Final Smash Comics is a project run by a user of the name Yayster. She releases comics throughout each month about the characters within the Super Smash Bros. franchise.
We sat down with Yayster recently to hear how she came about with her comic, and how it's grown as she makes more and more.
What were some of your inspirations for making comics?
I'm sure some people would expect me to say Brawl in the Family, but I'm sad to say I didn't come across that comic until relatively recently! My main source of inspiration is Katie Tiedrich's excellent strip Awkward Zombie. I'm certain many of you are familiar with Katie's work; not only has she been running her comic since 2006, but it still maintains the same laugh-out-loud standard today. I'm a big fan!
Another big source of inspiration was the web series Strip Search, created by long-running web comic Penny Arcade. I really recommend it if you're at all interested in creating your own comic, as it is both enormous fun to watch and teaches you a huge amount about the fundamentals.
Other comics I enjoy are Poorly Drawn Lines, Webcomic Name, and for a bit of darker humor, Perry Bible Fellowship. And I have to give a shout out to Omega Mode, a fellow Smash Bros. comic which ended recently, but which I highly recommend you take a look through!
Is there a reason you decided to do make comics over making other media?
That's a good question, as originally it wasn't going to be a comic at all! My initial idea was to work on some short animations starring the cast of Smash Bros, as I was playing a lot at the time. However, I soon realized how time-consuming that would be (ask anybody who has tried animation and they will tell you how long and painstaking a process it is) so I decided to try to tell the same jokes in a comic strip format. My day job means my time is rather limited, so this lets me put out more content on a quicker schedule, and drawing regularly and to a deadline is also fantastic for practice, if a little grueling!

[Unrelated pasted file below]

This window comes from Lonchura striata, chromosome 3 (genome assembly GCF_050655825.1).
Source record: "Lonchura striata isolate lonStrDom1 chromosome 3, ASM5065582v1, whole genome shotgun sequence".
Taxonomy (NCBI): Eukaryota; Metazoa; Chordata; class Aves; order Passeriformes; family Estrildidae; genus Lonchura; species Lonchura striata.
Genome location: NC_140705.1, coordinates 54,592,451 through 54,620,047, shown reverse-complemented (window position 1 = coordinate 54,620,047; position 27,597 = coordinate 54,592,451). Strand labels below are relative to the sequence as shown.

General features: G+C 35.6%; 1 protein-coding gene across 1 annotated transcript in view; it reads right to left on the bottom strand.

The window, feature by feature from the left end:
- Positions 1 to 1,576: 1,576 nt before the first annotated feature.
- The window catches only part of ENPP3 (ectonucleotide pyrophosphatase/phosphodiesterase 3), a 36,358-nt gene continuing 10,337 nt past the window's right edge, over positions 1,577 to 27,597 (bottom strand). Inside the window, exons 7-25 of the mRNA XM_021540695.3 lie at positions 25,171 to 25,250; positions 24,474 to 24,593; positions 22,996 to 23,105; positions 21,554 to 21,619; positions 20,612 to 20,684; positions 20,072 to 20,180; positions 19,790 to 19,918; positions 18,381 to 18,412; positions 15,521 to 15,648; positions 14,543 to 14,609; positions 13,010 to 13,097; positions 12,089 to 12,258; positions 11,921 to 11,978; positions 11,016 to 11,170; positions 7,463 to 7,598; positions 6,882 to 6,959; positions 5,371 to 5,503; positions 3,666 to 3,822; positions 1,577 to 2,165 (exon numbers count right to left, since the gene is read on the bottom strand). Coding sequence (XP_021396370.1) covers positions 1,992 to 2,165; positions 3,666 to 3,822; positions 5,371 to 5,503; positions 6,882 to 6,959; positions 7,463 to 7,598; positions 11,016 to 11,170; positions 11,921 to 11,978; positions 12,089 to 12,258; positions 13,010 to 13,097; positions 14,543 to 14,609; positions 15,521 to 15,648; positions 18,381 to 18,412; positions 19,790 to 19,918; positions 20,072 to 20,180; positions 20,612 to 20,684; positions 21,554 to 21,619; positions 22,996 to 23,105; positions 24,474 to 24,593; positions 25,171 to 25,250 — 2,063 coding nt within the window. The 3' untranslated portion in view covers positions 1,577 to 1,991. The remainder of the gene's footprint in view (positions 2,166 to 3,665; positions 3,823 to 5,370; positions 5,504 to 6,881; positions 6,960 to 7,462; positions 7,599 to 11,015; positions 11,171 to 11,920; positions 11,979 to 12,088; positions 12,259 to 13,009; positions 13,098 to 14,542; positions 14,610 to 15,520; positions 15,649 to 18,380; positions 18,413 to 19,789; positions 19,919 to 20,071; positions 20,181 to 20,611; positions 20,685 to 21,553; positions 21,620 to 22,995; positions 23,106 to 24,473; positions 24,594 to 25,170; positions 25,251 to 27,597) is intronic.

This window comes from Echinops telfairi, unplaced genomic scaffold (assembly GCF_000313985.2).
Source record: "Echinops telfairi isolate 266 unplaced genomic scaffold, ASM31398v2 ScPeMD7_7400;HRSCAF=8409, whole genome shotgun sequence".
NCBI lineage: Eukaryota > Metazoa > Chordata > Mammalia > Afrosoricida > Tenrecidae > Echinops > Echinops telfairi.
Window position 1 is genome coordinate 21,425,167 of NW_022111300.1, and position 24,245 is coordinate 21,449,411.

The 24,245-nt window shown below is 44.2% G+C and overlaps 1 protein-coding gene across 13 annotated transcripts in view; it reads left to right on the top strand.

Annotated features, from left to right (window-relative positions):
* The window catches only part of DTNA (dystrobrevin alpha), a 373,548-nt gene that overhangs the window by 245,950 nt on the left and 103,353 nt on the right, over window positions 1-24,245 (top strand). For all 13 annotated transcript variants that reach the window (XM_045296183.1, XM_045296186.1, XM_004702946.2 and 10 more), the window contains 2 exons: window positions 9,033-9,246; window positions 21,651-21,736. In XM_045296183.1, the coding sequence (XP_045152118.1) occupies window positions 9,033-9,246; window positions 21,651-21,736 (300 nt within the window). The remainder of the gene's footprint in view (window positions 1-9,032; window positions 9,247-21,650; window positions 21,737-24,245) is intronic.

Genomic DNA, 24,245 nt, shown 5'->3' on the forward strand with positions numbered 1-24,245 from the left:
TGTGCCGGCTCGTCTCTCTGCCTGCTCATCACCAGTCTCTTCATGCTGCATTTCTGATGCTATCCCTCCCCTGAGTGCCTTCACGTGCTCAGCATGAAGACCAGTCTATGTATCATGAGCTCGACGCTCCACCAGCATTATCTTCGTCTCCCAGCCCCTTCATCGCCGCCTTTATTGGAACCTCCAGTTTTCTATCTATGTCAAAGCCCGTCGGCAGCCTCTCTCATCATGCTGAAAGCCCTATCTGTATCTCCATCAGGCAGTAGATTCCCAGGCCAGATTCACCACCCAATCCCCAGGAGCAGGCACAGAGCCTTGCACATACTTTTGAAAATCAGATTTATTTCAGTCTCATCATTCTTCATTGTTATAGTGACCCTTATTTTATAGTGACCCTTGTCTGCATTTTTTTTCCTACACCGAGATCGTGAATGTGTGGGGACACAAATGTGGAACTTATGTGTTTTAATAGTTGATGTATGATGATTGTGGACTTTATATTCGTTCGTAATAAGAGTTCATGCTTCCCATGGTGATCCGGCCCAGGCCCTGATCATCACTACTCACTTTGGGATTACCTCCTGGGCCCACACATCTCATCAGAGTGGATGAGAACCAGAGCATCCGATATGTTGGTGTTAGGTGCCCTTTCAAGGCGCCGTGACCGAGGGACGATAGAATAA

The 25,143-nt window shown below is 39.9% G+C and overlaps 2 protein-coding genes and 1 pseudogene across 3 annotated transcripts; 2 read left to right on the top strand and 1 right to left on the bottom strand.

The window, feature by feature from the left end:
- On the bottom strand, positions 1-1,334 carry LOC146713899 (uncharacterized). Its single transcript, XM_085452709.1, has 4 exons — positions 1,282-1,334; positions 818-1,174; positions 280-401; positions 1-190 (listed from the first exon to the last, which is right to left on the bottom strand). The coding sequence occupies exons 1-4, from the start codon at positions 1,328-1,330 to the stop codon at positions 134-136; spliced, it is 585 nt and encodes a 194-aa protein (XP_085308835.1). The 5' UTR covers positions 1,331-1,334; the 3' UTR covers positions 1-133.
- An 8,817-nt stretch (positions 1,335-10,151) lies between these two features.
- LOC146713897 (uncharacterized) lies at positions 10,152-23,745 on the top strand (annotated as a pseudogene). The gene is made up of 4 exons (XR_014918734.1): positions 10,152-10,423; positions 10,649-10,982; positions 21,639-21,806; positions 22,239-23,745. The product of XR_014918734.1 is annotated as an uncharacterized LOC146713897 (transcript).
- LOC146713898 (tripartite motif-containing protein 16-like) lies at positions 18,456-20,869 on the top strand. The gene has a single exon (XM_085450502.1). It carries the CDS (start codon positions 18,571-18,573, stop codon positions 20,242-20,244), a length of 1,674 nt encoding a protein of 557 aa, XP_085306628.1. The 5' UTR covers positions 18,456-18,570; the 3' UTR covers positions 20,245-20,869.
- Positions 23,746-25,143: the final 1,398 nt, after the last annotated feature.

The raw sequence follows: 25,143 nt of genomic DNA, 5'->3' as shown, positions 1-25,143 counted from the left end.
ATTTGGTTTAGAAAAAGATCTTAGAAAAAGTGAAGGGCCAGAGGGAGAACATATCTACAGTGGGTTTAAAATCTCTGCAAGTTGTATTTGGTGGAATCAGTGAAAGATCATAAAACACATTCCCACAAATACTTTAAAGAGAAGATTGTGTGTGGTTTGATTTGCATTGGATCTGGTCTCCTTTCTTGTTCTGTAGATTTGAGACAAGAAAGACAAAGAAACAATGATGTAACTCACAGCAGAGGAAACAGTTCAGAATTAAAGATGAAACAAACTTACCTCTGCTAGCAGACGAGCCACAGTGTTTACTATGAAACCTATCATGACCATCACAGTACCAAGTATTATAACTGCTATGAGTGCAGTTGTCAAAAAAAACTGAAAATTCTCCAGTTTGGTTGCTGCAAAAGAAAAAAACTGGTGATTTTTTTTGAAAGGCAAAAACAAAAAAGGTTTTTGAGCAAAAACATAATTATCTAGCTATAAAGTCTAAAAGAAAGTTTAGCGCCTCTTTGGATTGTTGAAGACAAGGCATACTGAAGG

I may decide to translate a couple of comics into animated form at some point, but that would be a longer-term project.
What brought you to your current artstyle?
I've always been drawn toward clean lines (no pun intended), so my comic has always had that sort of aesthetic. I have made some changes along the way, though; I try to vary my line width a little, I started using colored line art, and I'm trying more and more to make use of depth, dynamic poses, and more exaggerated facial expressions.
I really enjoy trying out other artstyles, too. In my most recent strip I got to try out Fire Emblem, Wind Waker, Animal Crossing and Pokémon styles. It was so much fun to try and recreate them!
Hero:Do you ever run into trouble coming up with ideas for comics?
Yes! All the time. The important thing to remember about scheduled humor is that it will always be hit and miss. Some weeks you just won't be able to come up with a good punchline. It may be that work has been exhausting, or simply that you are running on empty that week, and it can be frustrating. Sometimes a joke just doesn't work, too! I came up with a comic recently which worked when read in my native English accent, but didn't translate when spoken in an American accent, which is one of the strangest reasons I've ever had to drop a comic!
To help with this, I keep a document full of one-line ideas and add to it any time something comes to mind; it's useful to be able to look back on this if I'm struggling. And make sure to bounce ideas off some trusted friends if you can. It's amazing what can come from it!
Hero:Have you ever thought of reaching into other franchises besides Nintendo for comics, and if so what?